Every single coach, player, manager and team has a different philosophy and different strengths to play to. Many will question the title’s integrity as they will say, ‘well if you don’t shoot you don’t score’ and ‘you don’t score from crossing’. To a certain extent this is true but it is all about the players you have around you and being aware of the strengths individually and collectively.
Barcelona is a perfect example of whether it is better to shoot or cross. Barcelona is arguably the best team in football right now (well let’s just asume) and has assembled one of the best sides in the game. They are known for playing football the right way with their pass and move approach and their high work rate to win the ball back higher up the pitch. They are an extremely small team so why would their manager, Gerardo Martino encourage them to cross the ball from out wide when all their attacking players are less than 6’0 tall? Although Martino’s style has drastically changed to that of Pep’s Barcelona, the Catalan club’s swift pass and move style has stuck to them.
In contrast you can look at a team like Stoke City who are known for their aerial ball game because of the amount of physical and tall players they have in their side. In Peter Crouch, you have one of the tallest professional footballers at 6’8. If he is 30 yards from goal would you encourage him to have a long range go at goal or get the ball out to a wide man and dart into the box for the cross? Every team has their own philosophy and it will always be playing to their strengths.
A recent statistic taken from a few of the previous seasons from the English Premier League show that 23% of the goals were scored from crosses, either from set pieces or open play. Football can be quite a mathematical game and can always be measured down by angles. If you’ve got a free kick in a central position 30 yards from goal and you’ve got a clear line of fire then the goalkeeper will find it hard to save if you can hit a corner. However, if you’re in a wide position, the angles are narrowed down and make it a lot easier for the goalkeeper to save if you decide to shoot. This is why crossing from set pieces can be so effective.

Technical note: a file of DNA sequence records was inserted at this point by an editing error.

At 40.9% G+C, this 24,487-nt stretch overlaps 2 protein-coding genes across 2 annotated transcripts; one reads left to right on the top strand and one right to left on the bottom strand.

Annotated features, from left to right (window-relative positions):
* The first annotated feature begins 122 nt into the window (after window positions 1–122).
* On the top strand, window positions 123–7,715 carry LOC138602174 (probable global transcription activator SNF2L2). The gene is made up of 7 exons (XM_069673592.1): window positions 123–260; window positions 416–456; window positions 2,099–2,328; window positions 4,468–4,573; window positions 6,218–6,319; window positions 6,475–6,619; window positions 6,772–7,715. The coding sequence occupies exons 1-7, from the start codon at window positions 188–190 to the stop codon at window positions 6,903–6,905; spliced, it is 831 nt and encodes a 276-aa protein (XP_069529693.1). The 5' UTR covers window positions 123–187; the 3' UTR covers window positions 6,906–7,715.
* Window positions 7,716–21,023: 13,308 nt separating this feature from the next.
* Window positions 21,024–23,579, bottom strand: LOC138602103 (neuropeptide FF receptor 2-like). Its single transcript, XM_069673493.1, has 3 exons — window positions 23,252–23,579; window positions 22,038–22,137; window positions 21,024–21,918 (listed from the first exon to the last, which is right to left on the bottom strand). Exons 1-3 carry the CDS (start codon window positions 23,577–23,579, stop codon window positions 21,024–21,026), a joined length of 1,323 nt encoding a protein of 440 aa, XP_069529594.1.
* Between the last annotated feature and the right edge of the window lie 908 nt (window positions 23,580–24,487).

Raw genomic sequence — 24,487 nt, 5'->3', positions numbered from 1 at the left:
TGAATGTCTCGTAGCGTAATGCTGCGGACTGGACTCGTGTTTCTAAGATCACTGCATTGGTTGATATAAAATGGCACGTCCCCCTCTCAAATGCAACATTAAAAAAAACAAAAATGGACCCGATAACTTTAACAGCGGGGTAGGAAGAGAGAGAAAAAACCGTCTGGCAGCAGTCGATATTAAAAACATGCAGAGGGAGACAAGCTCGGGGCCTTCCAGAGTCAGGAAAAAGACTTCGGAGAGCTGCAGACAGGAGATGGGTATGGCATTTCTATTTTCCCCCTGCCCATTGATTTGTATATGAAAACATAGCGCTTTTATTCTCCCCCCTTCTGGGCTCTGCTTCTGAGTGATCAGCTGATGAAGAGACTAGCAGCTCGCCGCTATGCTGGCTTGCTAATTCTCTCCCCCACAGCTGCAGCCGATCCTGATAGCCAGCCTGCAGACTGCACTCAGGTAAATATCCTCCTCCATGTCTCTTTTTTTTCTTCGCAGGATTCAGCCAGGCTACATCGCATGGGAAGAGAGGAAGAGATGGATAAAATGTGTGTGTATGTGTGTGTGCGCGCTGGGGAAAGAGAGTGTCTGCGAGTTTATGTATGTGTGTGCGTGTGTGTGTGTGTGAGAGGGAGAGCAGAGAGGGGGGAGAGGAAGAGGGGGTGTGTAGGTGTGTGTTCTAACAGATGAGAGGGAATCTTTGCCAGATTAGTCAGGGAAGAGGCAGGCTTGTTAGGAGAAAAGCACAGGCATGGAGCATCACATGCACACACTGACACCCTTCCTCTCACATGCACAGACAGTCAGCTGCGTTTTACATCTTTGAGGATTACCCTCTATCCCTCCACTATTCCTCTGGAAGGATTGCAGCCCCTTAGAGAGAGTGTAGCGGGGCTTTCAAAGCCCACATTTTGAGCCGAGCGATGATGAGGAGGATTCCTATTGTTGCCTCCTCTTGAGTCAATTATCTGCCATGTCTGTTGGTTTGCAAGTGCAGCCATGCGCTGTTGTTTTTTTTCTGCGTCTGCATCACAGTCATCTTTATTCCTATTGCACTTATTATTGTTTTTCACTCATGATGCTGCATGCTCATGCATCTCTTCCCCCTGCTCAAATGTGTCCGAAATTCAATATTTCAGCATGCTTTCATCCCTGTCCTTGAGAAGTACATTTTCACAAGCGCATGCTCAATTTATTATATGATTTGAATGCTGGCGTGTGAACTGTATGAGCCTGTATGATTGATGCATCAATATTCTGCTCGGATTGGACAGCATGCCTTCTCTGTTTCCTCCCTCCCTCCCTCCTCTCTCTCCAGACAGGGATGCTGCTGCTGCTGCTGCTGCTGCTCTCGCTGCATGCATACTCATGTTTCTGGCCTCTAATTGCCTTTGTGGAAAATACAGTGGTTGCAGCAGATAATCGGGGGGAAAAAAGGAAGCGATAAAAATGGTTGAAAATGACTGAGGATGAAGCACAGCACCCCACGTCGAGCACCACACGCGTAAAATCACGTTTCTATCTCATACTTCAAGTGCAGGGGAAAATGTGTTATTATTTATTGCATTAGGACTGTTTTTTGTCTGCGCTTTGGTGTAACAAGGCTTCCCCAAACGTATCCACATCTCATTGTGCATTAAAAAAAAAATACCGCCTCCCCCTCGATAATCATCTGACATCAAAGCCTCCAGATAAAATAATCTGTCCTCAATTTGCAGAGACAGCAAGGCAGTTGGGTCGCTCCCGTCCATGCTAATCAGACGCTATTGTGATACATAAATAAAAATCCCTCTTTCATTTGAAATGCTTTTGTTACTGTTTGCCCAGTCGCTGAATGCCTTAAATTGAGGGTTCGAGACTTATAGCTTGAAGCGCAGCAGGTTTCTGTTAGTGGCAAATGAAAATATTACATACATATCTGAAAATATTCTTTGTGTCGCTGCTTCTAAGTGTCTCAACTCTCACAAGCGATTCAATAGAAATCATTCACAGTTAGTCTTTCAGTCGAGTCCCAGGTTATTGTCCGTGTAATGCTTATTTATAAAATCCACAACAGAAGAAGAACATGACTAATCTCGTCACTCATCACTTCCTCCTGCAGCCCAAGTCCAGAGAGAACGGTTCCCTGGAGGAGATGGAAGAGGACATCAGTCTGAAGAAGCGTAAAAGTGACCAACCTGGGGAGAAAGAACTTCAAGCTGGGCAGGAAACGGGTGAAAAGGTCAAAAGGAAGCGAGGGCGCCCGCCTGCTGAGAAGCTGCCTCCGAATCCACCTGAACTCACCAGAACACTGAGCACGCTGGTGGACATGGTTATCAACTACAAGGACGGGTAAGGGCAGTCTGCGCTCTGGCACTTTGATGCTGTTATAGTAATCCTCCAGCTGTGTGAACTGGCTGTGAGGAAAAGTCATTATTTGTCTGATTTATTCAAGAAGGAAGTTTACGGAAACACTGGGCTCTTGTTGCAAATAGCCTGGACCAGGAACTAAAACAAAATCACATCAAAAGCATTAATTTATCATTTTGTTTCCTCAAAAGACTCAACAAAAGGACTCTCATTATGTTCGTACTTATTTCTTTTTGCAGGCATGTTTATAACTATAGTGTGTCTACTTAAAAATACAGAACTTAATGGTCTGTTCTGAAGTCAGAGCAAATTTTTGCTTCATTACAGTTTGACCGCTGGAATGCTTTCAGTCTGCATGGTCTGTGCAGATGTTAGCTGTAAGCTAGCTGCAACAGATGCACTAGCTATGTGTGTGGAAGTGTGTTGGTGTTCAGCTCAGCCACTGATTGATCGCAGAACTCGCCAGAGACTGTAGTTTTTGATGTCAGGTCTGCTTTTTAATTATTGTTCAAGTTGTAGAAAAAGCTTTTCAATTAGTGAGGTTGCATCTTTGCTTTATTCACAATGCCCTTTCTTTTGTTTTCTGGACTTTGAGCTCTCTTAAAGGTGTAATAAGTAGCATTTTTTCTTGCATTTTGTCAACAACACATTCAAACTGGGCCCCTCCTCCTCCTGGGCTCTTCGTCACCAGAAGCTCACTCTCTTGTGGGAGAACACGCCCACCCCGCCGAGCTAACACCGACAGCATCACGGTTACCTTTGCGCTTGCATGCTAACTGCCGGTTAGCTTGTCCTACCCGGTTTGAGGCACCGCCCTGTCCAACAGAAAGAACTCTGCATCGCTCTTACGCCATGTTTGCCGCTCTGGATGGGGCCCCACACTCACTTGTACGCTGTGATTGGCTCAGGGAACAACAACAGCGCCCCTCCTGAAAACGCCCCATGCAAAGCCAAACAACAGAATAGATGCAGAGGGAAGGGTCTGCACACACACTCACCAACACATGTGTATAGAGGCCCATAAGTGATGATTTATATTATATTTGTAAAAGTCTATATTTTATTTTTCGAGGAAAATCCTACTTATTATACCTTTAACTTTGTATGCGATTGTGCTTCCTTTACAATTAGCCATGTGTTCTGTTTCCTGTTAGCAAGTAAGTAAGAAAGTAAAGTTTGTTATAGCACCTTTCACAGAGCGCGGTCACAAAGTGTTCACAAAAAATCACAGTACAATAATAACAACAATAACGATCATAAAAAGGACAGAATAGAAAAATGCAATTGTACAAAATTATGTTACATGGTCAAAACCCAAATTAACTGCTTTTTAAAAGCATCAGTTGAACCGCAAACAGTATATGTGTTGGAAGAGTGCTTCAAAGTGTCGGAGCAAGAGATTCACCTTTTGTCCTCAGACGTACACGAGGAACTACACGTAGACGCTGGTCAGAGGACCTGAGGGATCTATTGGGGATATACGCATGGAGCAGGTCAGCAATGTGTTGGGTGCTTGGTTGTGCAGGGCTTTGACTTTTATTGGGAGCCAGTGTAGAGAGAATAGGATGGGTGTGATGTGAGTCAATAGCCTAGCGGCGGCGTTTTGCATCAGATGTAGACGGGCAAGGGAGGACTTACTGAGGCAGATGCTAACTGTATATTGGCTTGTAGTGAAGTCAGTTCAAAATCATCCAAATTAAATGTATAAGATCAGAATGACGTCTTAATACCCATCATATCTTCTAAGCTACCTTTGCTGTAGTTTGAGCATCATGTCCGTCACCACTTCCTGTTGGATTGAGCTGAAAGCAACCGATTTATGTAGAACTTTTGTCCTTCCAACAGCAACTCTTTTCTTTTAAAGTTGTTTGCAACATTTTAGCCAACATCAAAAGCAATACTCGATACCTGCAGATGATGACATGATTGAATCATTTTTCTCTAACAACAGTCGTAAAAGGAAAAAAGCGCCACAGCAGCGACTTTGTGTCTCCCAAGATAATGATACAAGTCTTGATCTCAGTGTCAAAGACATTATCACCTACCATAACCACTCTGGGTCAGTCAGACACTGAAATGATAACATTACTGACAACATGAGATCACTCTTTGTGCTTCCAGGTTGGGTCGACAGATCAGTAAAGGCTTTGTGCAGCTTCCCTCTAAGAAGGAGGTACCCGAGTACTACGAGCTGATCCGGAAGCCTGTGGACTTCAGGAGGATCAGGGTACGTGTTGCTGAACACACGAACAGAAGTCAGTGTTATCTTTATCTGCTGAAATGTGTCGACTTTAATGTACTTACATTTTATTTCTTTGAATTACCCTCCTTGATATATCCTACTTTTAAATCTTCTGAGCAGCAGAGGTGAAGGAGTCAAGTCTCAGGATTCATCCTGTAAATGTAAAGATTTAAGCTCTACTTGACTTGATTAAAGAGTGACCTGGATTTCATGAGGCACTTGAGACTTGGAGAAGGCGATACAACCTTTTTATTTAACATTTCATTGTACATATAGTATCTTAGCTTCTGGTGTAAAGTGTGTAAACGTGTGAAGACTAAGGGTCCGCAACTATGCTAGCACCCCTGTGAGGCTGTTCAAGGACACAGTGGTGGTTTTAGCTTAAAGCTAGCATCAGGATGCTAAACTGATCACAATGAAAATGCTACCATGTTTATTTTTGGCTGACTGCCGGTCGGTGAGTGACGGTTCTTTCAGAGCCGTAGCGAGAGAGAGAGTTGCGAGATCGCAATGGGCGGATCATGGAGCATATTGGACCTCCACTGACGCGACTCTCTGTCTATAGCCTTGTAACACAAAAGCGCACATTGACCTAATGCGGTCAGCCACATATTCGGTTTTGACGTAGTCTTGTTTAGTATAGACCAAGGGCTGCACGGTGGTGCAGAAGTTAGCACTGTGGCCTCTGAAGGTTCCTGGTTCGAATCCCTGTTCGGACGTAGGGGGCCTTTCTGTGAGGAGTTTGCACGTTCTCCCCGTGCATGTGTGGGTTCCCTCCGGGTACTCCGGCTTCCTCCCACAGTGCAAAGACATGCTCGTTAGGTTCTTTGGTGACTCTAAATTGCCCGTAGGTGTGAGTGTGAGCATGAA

It has been calculated that an extra 0.57 goals would be scored per game in the English Premier League game if crossing was reduced and teams took a more direct approach at goal. This is an inaccurate statistic however as it purely looks at the goals to crossing ratio. It doesn’t take into account that the cross was a good one but it was just a poor piece of finishing at the end of it.
A quick look at the 2011/2012 English Premier League season shows us that Blackburn Rovers and Manchester United both scored 18 goals from set pieces. Both have different reasons to why they were successful in scoring so many goals from crosses. Blackburn Rovers are a very big physical team; the chances are that if you put the ball in the box, they are more than likely to come out on top of a 50/50 aerial challenge. Manchester United has the ability in abundance and has world class players to put crosses in the perfect position which will give the strikers every chance of scoring.
Crossing from open play is a much harder task as there will be different factors to consider. From a set piece the defenders have to be at least 10 yards from you before the ball is kicked. In open play, there are no rules or regulations in place and you could be put under enormous pressure trying to get a cross into the box which will sufficiently alter the quality of the cross. Only 1 cross in 4.87 crosses is an accurate one and only 1 cross in 91.47 leads to a goal.
It is a very interesting statistic but you will still see many managers barking orders at their wingers to get past their defender and whip a cross in. The main reason is because if the cross is one of them 4.87 accurate ones, it will result in an opportunity being created. The cross created might not necessarily be scored from directly but unless the defenders have the ability to clear the ball to safety then the danger is never cleared. The defenders could simply clear the cross to the edge of the box for an oncoming midfielder to shoot into the net so this is why crossing from open play is encouraged by some managers.
Is shooting better than crossing? For some teams yes, for others no! Every team plays to their strengths and you can analyze all the data in football but one piece of magic will create a goal, whether it’s from a shot or a cross.